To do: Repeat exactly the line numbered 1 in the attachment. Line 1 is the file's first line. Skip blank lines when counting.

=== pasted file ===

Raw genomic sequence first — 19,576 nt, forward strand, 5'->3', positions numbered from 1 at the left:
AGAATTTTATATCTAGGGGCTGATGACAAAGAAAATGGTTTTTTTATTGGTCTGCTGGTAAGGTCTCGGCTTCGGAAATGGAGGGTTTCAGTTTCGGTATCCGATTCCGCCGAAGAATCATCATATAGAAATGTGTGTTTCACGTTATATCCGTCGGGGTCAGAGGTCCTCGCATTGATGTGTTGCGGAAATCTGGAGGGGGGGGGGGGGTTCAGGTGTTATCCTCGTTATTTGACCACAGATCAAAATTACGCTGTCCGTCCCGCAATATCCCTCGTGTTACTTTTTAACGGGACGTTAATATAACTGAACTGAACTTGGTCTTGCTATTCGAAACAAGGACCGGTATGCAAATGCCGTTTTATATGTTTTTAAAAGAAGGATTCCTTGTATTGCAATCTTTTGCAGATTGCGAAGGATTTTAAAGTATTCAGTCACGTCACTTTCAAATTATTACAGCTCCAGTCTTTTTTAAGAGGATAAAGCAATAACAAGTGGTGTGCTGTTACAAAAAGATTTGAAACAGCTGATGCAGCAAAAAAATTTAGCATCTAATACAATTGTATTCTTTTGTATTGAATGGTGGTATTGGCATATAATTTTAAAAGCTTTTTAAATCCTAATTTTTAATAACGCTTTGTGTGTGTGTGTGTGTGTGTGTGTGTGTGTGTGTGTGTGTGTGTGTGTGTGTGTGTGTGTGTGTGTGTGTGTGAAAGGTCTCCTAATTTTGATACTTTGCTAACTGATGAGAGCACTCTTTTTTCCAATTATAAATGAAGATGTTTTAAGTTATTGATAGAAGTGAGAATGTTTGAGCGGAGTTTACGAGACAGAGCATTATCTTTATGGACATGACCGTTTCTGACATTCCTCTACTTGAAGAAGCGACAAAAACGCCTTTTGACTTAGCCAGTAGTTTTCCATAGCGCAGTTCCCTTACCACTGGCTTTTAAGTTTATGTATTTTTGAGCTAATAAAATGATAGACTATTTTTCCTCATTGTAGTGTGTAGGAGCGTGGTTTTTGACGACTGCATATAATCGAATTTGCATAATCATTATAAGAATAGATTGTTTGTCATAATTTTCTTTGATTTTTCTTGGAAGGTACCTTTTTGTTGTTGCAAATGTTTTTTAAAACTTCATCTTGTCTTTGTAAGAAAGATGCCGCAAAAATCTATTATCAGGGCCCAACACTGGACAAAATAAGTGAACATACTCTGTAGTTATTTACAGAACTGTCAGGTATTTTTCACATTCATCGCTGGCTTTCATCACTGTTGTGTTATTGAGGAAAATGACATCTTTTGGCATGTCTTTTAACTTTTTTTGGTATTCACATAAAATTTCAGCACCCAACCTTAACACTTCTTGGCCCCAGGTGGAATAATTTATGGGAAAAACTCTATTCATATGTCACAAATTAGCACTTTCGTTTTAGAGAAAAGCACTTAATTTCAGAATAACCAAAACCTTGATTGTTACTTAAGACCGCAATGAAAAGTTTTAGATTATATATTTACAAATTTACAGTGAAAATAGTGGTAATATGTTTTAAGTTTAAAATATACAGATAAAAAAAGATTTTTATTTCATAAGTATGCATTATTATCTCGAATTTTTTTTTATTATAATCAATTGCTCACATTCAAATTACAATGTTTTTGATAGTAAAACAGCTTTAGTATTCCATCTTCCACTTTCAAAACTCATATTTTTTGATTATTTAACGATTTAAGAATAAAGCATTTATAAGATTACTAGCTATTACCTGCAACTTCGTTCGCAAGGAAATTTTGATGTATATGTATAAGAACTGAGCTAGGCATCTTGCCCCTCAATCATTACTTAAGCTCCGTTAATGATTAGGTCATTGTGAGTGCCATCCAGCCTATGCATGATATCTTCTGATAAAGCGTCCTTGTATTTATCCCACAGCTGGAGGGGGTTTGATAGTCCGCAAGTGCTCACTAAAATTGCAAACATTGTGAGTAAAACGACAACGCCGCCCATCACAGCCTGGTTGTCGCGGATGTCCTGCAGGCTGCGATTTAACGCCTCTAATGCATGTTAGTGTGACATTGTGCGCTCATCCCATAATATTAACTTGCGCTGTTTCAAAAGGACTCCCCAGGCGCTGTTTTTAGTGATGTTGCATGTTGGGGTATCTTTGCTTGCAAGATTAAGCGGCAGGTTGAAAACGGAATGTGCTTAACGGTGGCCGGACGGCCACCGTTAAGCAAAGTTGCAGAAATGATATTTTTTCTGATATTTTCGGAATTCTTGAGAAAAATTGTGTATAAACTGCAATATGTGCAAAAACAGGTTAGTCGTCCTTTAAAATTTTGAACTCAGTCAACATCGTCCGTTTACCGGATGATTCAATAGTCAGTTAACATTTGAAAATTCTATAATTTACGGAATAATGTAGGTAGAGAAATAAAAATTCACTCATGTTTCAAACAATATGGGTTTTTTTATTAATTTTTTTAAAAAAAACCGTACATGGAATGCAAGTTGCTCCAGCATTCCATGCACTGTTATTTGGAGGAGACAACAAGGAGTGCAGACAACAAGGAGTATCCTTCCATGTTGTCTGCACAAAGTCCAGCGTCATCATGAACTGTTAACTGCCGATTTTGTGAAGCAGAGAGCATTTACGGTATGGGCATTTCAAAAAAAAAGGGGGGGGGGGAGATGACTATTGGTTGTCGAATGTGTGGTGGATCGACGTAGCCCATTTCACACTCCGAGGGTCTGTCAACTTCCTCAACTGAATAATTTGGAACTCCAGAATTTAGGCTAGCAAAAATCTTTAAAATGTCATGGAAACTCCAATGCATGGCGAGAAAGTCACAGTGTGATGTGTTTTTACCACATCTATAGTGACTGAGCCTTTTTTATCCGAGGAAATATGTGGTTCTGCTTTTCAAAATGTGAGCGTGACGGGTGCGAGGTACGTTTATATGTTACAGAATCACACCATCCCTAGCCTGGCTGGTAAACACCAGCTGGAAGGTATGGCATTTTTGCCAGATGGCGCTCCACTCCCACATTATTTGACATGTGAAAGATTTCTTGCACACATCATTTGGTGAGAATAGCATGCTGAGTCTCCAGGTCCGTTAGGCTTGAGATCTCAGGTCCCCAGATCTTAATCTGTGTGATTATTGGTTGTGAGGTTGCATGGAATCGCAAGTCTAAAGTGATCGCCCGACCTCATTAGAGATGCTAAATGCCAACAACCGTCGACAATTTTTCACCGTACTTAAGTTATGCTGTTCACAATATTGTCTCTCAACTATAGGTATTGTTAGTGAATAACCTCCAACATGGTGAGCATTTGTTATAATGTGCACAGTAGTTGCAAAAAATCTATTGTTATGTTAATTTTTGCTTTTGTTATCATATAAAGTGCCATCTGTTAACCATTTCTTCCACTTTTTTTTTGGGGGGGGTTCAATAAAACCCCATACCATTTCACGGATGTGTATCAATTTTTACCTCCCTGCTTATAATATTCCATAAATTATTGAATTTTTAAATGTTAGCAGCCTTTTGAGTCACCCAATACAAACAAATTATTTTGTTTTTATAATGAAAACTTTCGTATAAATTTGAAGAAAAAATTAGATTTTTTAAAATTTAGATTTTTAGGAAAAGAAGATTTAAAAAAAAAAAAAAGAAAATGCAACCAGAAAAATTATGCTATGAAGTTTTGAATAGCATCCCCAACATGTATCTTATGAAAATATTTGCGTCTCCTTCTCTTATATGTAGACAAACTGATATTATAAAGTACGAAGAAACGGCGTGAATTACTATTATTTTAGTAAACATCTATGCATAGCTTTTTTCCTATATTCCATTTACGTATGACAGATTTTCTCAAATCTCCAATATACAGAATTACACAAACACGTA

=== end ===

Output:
Raw genomic sequence first — 19,576 nt, forward strand, 5'->3', positions numbered from 1 at the left: